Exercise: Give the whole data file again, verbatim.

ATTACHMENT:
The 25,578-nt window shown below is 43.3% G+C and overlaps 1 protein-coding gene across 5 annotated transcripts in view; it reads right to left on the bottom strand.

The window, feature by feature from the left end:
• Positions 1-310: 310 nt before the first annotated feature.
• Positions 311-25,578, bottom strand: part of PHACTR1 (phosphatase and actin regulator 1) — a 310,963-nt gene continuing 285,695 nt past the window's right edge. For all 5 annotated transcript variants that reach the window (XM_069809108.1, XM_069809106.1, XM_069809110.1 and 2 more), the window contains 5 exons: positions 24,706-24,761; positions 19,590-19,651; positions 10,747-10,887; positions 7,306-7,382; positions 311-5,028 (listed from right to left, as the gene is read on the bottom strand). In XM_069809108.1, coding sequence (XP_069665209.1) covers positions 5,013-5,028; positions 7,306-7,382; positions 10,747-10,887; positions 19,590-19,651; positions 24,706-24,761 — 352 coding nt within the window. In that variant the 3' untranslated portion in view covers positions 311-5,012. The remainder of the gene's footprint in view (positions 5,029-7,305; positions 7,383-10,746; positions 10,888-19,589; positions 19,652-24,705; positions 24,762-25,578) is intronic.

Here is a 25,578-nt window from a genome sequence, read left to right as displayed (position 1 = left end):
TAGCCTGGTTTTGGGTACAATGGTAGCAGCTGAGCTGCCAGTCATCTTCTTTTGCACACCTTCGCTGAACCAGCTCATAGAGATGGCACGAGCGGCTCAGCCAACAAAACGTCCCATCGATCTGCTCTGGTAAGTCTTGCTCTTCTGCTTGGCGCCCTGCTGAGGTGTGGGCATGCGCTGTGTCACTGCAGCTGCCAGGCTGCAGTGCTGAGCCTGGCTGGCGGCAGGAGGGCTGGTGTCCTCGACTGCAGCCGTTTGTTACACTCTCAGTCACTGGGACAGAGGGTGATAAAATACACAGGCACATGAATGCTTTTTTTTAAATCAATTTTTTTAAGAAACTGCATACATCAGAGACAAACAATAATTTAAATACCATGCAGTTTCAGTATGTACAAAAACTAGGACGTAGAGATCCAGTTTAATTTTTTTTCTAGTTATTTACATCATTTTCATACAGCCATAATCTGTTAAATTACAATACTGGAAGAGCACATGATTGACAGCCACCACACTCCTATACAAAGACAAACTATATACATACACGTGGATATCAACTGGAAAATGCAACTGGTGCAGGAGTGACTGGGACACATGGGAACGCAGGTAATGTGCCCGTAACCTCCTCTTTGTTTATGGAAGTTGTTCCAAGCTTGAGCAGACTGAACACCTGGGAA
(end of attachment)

The 25,578-nt window shown below is 43.3% G+C and overlaps 1 protein-coding gene across 5 annotated transcripts in view; it reads right to left on the bottom strand.

The window, feature by feature from the left end:
• Positions 1-310: 310 nt before the first annotated feature.
• Positions 311-25,578, bottom strand: part of PHACTR1 (phosphatase and actin regulator 1) — a 310,963-nt gene continuing 285,695 nt past the window's right edge. For all 5 annotated transcript variants that reach the window (XM_069809108.1, XM_069809106.1, XM_069809110.1 and 2 more), the window contains 5 exons: positions 24,706-24,761; positions 19,590-19,651; positions 10,747-10,887; positions 7,306-7,382; positions 311-5,028 (listed from right to left, as the gene is read on the bottom strand). In XM_069809108.1, coding sequence (XP_069665209.1) covers positions 5,013-5,028; positions 7,306-7,382; positions 10,747-10,887; positions 19,590-19,651; positions 24,706-24,761 — 352 coding nt within the window. In that variant the 3' untranslated portion in view covers positions 311-5,012. The remainder of the gene's footprint in view (positions 5,029-7,305; positions 7,383-10,746; positions 10,888-19,589; positions 19,652-24,705; positions 24,762-25,578) is intronic.

Here is a 25,578-nt window from a genome sequence, read left to right as displayed (position 1 = left end):
TAGCCTGGTTTTGGGTACAATGGTAGCAGCTGAGCTGCCAGTCATCTTCTTTTGCACACCTTCGCTGAACCAGCTCATAGAGATGGCACGAGCGGCTCAGCCAACAAAACGTCCCATCGATCTGCTCTGGTAAGTCTTGCTCTTCTGCTTGGCGCCCTGCTGAGGTGTGGGCATGCGCTGTGTCACTGCAGCTGCCAGGCTGCAGTGCTGAGCCTGGCTGGCGGCAGGAGGGCTGGTGTCCTCGACTGCAGCCGTTTGTTACACTCTCAGTCACTGGGACAGAGGGTGATAAAATACACAGGCACATGAATGCTTTTTTTTAAATCAATTTTTTTAAGAAACTGCATACATCAGAGACAAACAATAATTTAAATACCATGCAGTTTCAGTATGTACAAAAACTAGGACGTAGAGATCCAGTTTAATTTTTTTTCTAGTTATTTACATCATTTTCATACAGCCATAATCTGTTAAATTACAATACTGGAAGAGCACATGATTGACAGCCACCACACTCCTATACAAAGACAAACTATATACATACACGTGGATATCAACTGGAAAATGCAACTGGTGCAGGAGTGACTGGGACACATGGGAACGCAGGTAATGTGCCCGTAACCTCCTCTTTGTTTATGGAAGTTGTTCCAAGCTTGAGCAGACTGAACACCTGGGAA